Our church loves to spend time in the big and juicy books of the New Testament. I’m talking about beefy books like Romans, John, 1 Corinthians. But what about the itty bitty ones? Some books in the New Testament are so small they easily escape our attention. If, as Christians, we take all of scripture to be the inspired word of God, it’s worth having a good understanding of the smaller books too.
With these books, we get the advantage of having an effective, concise message. Below, I take a look at the three shortest books in the New Testament to give you a brief overview, themes, and applications for everyday life.
As the shortest book in the entire Bible, 3 John easily escapes our notice. This book and the book of Philemon are the only ones written to a specific person (Acts, for example, was written to a man named Theophilus, but it was intended to be read aloud to the church.) Theologian Zane C. Hodges points out that this book is valuable as a fragment of early Christian correspondence. Today, its form would be as an email or text sent out from one church leader to another.
Three individuals are mentioned in John’s letter:
- Gaius – The intended recipient. John educates him about another leader’s (Diotrephes) folly.
- Diotrephes – The main subject of John’s letter. He is a power-hungry leader of the church who does evil by not welcoming outside believers and sending people out of the church unjustly.
- Demetrius – John holds this person up as a positive example. He is a person who is “well spoken of”.
John’s purpose is to call out Diotrephes’s sin of not being hospitable to outside Christian believers. It is likely Demetrius is mentioned because he is at risk of being sent out of the church by the autocratic Diotrephes. John ends the letter by letting Gaius know he intends to visit the church and will deal with the situation personally when he arrives.
Time to read: 45 seconds.
In all of his epistles, John shows a huge concern for love, community, and hospitality. A leader acting on his own authority to send people away and reject them damages a loving community because it is the opposite of hospitality.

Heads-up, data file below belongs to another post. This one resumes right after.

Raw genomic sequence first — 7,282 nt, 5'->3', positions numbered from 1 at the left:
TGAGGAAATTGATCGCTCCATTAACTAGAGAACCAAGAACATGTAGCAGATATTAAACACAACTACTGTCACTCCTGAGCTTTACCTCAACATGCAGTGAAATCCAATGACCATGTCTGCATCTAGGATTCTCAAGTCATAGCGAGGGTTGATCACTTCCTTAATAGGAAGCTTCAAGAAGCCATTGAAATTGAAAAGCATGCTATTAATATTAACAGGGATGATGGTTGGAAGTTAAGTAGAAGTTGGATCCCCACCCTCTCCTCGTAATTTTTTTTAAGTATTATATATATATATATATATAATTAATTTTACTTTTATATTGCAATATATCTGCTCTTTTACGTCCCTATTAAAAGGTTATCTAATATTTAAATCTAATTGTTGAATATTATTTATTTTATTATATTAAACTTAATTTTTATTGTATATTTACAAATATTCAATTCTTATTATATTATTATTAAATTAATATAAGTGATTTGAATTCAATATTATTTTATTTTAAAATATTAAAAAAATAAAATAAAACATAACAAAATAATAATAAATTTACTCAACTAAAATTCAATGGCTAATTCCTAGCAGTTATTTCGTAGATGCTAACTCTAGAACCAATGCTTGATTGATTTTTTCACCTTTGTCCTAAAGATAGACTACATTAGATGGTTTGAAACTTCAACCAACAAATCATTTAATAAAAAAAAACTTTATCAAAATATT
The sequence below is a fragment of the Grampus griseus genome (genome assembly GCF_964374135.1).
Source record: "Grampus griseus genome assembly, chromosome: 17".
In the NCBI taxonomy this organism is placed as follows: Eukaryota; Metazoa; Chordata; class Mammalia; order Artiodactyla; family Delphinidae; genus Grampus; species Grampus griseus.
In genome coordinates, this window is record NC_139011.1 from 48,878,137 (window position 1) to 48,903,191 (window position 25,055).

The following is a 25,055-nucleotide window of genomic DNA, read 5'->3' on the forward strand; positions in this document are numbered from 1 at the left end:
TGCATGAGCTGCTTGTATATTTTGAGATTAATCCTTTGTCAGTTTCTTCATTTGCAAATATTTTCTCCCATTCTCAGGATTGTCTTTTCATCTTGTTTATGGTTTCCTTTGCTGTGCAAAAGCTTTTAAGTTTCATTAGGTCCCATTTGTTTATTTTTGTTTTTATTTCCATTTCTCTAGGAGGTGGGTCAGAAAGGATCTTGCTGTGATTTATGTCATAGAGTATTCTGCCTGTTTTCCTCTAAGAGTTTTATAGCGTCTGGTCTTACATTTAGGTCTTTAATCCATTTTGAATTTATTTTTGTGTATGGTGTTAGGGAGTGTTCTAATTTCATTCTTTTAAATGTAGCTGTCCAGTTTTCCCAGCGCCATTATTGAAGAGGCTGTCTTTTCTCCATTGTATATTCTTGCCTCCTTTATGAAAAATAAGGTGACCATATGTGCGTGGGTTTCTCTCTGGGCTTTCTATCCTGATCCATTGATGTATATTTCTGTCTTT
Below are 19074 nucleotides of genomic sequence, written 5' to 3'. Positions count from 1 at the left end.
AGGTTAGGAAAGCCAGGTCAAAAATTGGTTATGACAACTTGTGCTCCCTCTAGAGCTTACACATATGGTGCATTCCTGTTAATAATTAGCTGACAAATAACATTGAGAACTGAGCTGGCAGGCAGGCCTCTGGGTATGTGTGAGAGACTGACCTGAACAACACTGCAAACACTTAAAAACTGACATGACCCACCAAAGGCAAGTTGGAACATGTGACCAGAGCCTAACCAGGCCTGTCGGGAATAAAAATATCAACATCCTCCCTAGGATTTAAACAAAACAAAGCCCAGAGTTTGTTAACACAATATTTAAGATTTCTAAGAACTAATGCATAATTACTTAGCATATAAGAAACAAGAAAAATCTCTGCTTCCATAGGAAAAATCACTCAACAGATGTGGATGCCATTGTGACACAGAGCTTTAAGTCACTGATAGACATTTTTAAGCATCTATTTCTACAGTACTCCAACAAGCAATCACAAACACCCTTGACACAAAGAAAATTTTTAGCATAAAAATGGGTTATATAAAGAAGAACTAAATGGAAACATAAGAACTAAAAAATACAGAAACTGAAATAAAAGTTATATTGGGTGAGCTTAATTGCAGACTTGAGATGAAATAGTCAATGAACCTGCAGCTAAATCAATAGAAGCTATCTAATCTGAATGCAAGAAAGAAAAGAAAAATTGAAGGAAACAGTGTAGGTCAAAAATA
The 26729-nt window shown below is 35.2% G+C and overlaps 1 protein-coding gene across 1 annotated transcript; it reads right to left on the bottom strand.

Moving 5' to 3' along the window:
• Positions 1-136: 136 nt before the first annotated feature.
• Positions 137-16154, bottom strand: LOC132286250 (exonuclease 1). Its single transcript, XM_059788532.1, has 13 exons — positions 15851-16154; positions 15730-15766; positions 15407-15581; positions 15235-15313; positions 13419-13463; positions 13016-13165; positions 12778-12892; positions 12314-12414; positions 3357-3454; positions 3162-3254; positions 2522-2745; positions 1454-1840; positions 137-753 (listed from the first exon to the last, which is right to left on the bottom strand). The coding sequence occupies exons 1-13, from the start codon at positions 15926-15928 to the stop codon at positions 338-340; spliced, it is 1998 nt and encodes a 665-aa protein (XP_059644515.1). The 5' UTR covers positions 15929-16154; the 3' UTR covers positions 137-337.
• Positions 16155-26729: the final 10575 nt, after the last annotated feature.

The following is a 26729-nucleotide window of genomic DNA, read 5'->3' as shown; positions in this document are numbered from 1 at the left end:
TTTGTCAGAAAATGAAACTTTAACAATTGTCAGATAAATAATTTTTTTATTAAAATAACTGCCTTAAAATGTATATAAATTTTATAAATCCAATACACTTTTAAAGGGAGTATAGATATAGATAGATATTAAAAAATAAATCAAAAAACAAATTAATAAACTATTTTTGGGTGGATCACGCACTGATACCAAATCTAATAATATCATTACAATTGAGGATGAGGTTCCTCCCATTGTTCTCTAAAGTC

- Preserve a hospitable, welcoming, and loving atmosphere in your church. Ask yourself “What am I doing to make visitors to my church feel welcome?”
- Receive believers from outside our church warmly
- Plurality of leadership – leadership in the hands of a single individual can have damaging consequences
No specific individual is mentioned in John’s second epistle. Instead, it is addressed to “The lady and her children”, which is a literary form meant to represent the church and its members. This is apparent since elsewhere John and even Paul use the metaphor of marriage to describe the church’s relationship to Jesus – Jesus as groom and church as the bride. In the letter, John starts by encouraging the church to continue in their love relationships with one another. He then gets to his true purpose: to denounce false teachers who claim Jesus is not really the messiah.
Time to read: 45 seconds
2 John’s themes are similar to those found in John’s other books: truth, love, and discernment. Beware of those who preach contrary truth.
- Persevere in love relationships within the church because it helps you take a stand against false teachings
- Jesus is not just a good teacher or wise sage, he is the messiah (anointed one)
- Be careful with people who have a sinister agenda. There are people who visit church meetings because they are honest seekers, and there are others who come to push their own agenda. Know the difference.
- Remove people from your midst who are deliberately seeking to undo the faith of church members. If left unchecked, this will lead to division
Theologian Edwin C. Deibler calls Philemon the most personal of the Apostle Paul’s letters. Writing from prison, Paul pleads with Philemon to forgive and receive back his runaway slave – Onesimus. Onesimus got in contact with Paul after fleeing Philemon and apparently received Christ. Paul plans to send Onesimus back to his master and entreats Philemon to receive him back is if it was Paul himself coming to him. Philemon is a wealthy worker in a church that meets at his house, and Paul clearly considers him a friend.
Time to read: 1 minute 30 seconds
Forgiveness and grace are the strongest themes in the letter. Slavery in the first century was different than how we tend to think of slavery today. In all likelihood, Onesimus worked for Philemon as someone who owed a debt. For him to run away is a serious breach in contract, and Philemon is well within his right to demand reparations. Rather than command Philemon to receive his slave back in forgiveness, Paul appeals to him on the basis of love. In a huge break from cultural norms of that day, Paul encourages Philemon to see his slave as an equal – a fellow brother in Christ. This would be a tremendous thing to ask of him, but this is the power of forgiveness. We also get an incredible illustration of Christ’s atoning work on the cross as Paul offers to pay Onesimus’ debts.
- If a fellow brother or sister in Christ wrongs you, forgive them.
- See your fellow brothers and sisters in Christ as equals. No one is more valued by God than another.
- There is no need to boss people around to do something good when you can instead appeal to them in love.
- Exemplify Grace at every opportunity, like how Paul offers to pay Onesimus’s debts.